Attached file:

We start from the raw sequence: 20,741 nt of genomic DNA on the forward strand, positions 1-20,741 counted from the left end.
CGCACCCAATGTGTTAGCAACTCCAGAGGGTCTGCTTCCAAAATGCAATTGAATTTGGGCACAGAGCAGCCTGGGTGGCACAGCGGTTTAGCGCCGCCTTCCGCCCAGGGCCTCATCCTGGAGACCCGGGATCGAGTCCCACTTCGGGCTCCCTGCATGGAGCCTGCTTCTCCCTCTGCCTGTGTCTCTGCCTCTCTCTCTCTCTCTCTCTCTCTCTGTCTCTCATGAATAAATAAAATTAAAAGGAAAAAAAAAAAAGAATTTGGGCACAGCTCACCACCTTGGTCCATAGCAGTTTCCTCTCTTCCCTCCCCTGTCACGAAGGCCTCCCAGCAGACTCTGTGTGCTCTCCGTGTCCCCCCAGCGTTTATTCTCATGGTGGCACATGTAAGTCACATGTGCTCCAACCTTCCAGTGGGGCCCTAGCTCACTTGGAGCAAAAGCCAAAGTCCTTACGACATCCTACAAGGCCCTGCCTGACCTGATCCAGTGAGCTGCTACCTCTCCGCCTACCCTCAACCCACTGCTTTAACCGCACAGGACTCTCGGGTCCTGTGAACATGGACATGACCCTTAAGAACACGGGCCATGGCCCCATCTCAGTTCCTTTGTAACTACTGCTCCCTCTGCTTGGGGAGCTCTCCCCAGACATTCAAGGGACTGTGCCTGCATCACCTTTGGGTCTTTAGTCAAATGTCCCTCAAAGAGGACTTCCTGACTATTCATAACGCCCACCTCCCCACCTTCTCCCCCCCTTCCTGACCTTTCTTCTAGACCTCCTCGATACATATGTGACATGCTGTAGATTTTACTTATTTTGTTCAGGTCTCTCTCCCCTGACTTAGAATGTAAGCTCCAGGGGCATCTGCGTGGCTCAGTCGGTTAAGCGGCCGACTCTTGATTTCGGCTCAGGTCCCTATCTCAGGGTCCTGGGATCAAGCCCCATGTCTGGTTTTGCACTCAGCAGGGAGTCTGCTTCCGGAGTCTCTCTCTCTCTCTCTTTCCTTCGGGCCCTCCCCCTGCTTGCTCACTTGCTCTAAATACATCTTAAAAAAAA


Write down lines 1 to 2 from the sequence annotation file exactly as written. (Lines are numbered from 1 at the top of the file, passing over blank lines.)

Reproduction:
We start from the raw sequence: 20,741 nt of genomic DNA on the forward strand, positions 1-20,741 counted from the left end.
CGCACCCAATGTGTTAGCAACTCCAGAGGGTCTGCTTCCAAAATGCAATTGAATTTGGGCACAGAGCAGCCTGGGTGGCACAGCGGTTTAGCGCCGCCTTCCGCCCAGGGCCTCATCCTGGAGACCCGGGATCGAGTCCCACTTCGGGCTCCCTGCATGGAGCCTGCTTCTCCCTCTGCCTGTGTCTCTGCCTCTCTCTCTCTCTCTCTCTCTCTCTGTCTCTCATGAATAAATAAAATTAAAAGGAAAAAAAAAAAAGAATTTGGGCACAGCTCACCACCTTGGTCCATAGCAGTTTCCTCTCTTCCCTCCCCTGTCACGAAGGCCTCCCAGCAGACTCTGTGTGCTCTCCGTGTCCCCCCAGCGTTTATTCTCATGGTGGCACATGTAAGTCACATGTGCTCCAACCTTCCAGTGGGGCCCTAGCTCACTTGGAGCAAAAGCCAAAGTCCTTACGACATCCTACAAGGCCCTGCCTGACCTGATCCAGTGAGCTGCTACCTCTCCGCCTACCCTCAACCCACTGCTTTAACCGCACAGGACTCTCGGGTCCTGTGAACATGGACATGACCCTTAAGAACACGGGCCATGGCCCCATCTCAGTTCCTTTGTAACTACTGCTCCCTCTGCTTGGGGAGCTCTCCCCAGACATTCAAGGGACTGTGCCTGCATCACCTTTGGGTCTTTAGTCAAATGTCCCTCAAAGAGGACTTCCTGACTATTCATAACGCCCACCTCCCCACCTTCTCCCCCCCTTCCTGACCTTTCTTCTAGACCTCCTCGATACATATGTGACATGCTGTAGATTTTACTTATTTTGTTCAGGTCTCTCTCCCCTGACTTAGAATGTAAGCTCCAGGGGCATCTGCGTGGCTCAGTCGGTTAAGCGGCCGACTCTTGATTTCGGCTCAGGTCCCTATCTCAGGGTCCTGGGATCAAGCCCCATGTCTGGTTTTGCACTCAGCAGGGAGTCTGCTTCCGGAGTCTCTCTCTCTCTCTCTTTCCTTCGGGCCCTCCCCCTGCTTGCTCACTTGCTCTAAATACATCTTAAAAAAAA